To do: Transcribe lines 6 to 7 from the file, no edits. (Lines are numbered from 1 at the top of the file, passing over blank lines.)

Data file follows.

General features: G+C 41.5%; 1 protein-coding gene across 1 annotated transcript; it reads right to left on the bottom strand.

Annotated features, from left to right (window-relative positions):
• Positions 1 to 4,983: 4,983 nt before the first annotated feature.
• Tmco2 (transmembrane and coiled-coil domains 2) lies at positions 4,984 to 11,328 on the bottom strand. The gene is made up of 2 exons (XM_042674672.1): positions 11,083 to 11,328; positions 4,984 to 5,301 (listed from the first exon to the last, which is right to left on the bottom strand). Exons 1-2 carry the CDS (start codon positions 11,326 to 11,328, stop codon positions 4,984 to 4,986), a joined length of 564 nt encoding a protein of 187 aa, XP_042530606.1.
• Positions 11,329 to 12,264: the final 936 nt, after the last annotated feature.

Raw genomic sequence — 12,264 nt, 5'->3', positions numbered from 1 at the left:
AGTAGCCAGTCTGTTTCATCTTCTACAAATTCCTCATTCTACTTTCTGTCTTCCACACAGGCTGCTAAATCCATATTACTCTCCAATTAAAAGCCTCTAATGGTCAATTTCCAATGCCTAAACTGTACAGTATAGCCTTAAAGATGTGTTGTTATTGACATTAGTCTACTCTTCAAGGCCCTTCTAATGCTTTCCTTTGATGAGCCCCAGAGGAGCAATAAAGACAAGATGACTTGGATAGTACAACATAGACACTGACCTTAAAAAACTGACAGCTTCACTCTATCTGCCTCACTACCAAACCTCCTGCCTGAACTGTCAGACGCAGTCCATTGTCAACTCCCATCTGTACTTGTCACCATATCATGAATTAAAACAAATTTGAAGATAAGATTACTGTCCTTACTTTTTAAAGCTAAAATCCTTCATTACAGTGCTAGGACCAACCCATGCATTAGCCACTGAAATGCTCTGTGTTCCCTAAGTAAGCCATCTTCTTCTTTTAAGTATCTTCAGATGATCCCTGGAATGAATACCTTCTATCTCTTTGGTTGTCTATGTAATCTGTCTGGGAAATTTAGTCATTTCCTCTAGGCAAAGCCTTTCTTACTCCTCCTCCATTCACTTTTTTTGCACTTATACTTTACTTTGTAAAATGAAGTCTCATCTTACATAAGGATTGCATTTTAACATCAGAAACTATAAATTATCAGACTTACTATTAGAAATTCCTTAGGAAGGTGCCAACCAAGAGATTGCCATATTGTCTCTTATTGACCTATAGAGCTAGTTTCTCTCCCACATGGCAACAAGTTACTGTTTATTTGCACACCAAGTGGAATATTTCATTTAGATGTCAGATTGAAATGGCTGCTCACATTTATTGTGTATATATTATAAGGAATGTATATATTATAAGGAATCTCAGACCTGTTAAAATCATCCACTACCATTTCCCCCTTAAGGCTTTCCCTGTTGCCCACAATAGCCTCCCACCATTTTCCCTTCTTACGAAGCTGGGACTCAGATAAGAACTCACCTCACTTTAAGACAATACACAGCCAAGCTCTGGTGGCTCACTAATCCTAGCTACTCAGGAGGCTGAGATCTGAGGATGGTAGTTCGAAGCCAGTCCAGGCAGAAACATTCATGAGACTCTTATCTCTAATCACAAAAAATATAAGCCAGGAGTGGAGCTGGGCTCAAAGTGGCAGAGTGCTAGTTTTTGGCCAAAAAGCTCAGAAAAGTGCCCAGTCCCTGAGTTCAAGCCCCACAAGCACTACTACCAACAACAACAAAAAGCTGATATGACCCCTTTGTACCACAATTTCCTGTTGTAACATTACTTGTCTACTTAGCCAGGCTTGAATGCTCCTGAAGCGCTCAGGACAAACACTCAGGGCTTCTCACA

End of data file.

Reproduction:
Raw genomic sequence — 12,264 nt, 5'->3', positions numbered from 1 at the left:
AGTAGCCAGTCTGTTTCATCTTCTACAAATTCCTCATTCTACTTTCTGTCTTCCACACAGGCTGCTAAATCCATATTACTCTCCAATTAAAAGCCTCTAATGGTCAATTTCCAATGCCTAAACTGTACAGTATAGCCTTAAAGATGTGTTGTTATTGACATTAGTCTACTCTTCAAGGCCCTTCTAATGCTTTCCTTTGATGAGCCCCAGAGGAGCAATAAAGACAAGATGACTTGGATAGTACAACATAGACACTGACCTTAAAAAACTGACAGCTTCACTCTATCTGCCTCACTACCAAACCTCCTGCCTGAACTGTCAGACGCAGTCCATTGTCAACTCCCATCTGTACTTGTCACCATATCATGAATTAAAACAAATTTGAAGATAAGATTACTGTCCTTACTTTTTAAAGCTAAAATCCTTCATTACAGTGCTAGGACCAACCCATGCATTAGCCACTGAAATGCTCTGTGTTCCCTAAGTAAGCCATCTTCTTCTTTTAAGTATCTTCAGATGATCCCTGGAATGAATACCTTCTATCTCTTTGGTTGTCTATGTAATCTGTCTGGGAAATTTAGTCATTTCCTCTAGGCAAAGCCTTTCTTACTCCTCCTCCATTCACTTTTTTTGCACTTATACTTTACTTTGTAAAATGAAGTCTCATCTTACATAAGGATTGCATTTTAACATCAGAAACTATAAATTATCAGACTTACTATTAGAAATTCCTTAGGAAGGTGCCAACCAAGAGATTGCCATATTGTCTCTTATTGACCTATAGAGCTAGTTTCTCTCCCACATGGCAACAAGTTACTGTTTATTTGCACACCAAGTGGAATATTTCATTTAGATGTCAGATTGAAATGGCTGCTCACATTTATTGTGTATATATTATAAGGAATGTATATATTATAAGGAATCTCAGACCTGTTAAAATCATCCACTACCATTTCCCCCTTAAGGCTTTCCCTGTTGCCCACAATAGCCTCCCACCATTTTCCCTTCTTACGAAGCTGGGACTCAGATAAGAACTCACCTCACTTTAAGACAATACACAGCCAAGCTCTGGTGGCTCACTAATCCTAGCTACTCAGGAGGCTGAGATCTGAGGATGGTAGTTCGAAGCCAGTCCAGGCAGAAACATTCATGAGACTCTTATCTCTAATCACAAAAAATATAAGCCAGGAGTGGAGCTGGGCTCAAAGTGGCAGAGTGCTAGTTTTTGGCCAAAAAGCTCAGAAAAGTGCCCAGTCCCTGAGTTCAAGCCCCACAAGCACTACTACCAACAACAACAAAAAGCTGATATGACCCCTTTGTACCACAATTTCCTGTTGTAACATTACTTGTCTACTTAGCCAGGCTTGAATGCTCCTGAAGCGCTCAGGACAAACACTCAGGGCTTCTCACA